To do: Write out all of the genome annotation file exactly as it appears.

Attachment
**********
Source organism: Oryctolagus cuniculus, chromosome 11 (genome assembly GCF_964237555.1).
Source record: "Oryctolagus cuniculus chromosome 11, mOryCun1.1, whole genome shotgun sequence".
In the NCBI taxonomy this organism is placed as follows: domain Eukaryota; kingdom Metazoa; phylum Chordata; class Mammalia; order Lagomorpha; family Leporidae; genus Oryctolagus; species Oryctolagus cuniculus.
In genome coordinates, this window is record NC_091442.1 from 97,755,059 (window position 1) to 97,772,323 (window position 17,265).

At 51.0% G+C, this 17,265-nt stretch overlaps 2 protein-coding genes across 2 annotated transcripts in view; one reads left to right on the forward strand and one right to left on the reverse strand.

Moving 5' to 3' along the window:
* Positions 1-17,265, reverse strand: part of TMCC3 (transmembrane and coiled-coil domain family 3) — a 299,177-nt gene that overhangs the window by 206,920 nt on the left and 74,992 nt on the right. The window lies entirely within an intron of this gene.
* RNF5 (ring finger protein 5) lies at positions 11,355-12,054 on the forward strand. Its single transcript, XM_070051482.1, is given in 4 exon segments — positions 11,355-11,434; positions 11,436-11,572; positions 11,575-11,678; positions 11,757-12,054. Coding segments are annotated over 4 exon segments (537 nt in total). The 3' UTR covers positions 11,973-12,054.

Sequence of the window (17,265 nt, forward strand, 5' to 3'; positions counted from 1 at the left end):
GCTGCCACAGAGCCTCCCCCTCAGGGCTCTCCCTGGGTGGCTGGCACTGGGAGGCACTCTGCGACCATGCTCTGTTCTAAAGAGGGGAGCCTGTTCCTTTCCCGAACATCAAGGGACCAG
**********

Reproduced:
Source organism: Oryctolagus cuniculus, chromosome 11 (genome assembly GCF_964237555.1).
Source record: "Oryctolagus cuniculus chromosome 11, mOryCun1.1, whole genome shotgun sequence".
In the NCBI taxonomy this organism is placed as follows: domain Eukaryota; kingdom Metazoa; phylum Chordata; class Mammalia; order Lagomorpha; family Leporidae; genus Oryctolagus; species Oryctolagus cuniculus.
In genome coordinates, this window is record NC_091442.1 from 97,755,059 (window position 1) to 97,772,323 (window position 17,265).

At 51.0% G+C, this 17,265-nt stretch overlaps 2 protein-coding genes across 2 annotated transcripts in view; one reads left to right on the forward strand and one right to left on the reverse strand.

Moving 5' to 3' along the window:
* Positions 1-17,265, reverse strand: part of TMCC3 (transmembrane and coiled-coil domain family 3) — a 299,177-nt gene that overhangs the window by 206,920 nt on the left and 74,992 nt on the right. The window lies entirely within an intron of this gene.
* RNF5 (ring finger protein 5) lies at positions 11,355-12,054 on the forward strand. Its single transcript, XM_070051482.1, is given in 4 exon segments — positions 11,355-11,434; positions 11,436-11,572; positions 11,575-11,678; positions 11,757-12,054. Coding segments are annotated over 4 exon segments (537 nt in total). The 3' UTR covers positions 11,973-12,054.

Sequence of the window (17,265 nt, forward strand, 5' to 3'; positions counted from 1 at the left end):
GCTGCCACAGAGCCTCCCCCTCAGGGCTCTCCCTGGGTGGCTGGCACTGGGAGGCACTCTGCGACCATGCTCTGTTCTAAAGAGGGGAGCCTGTTCCTTTCCCGAACATCAAGGGACCAG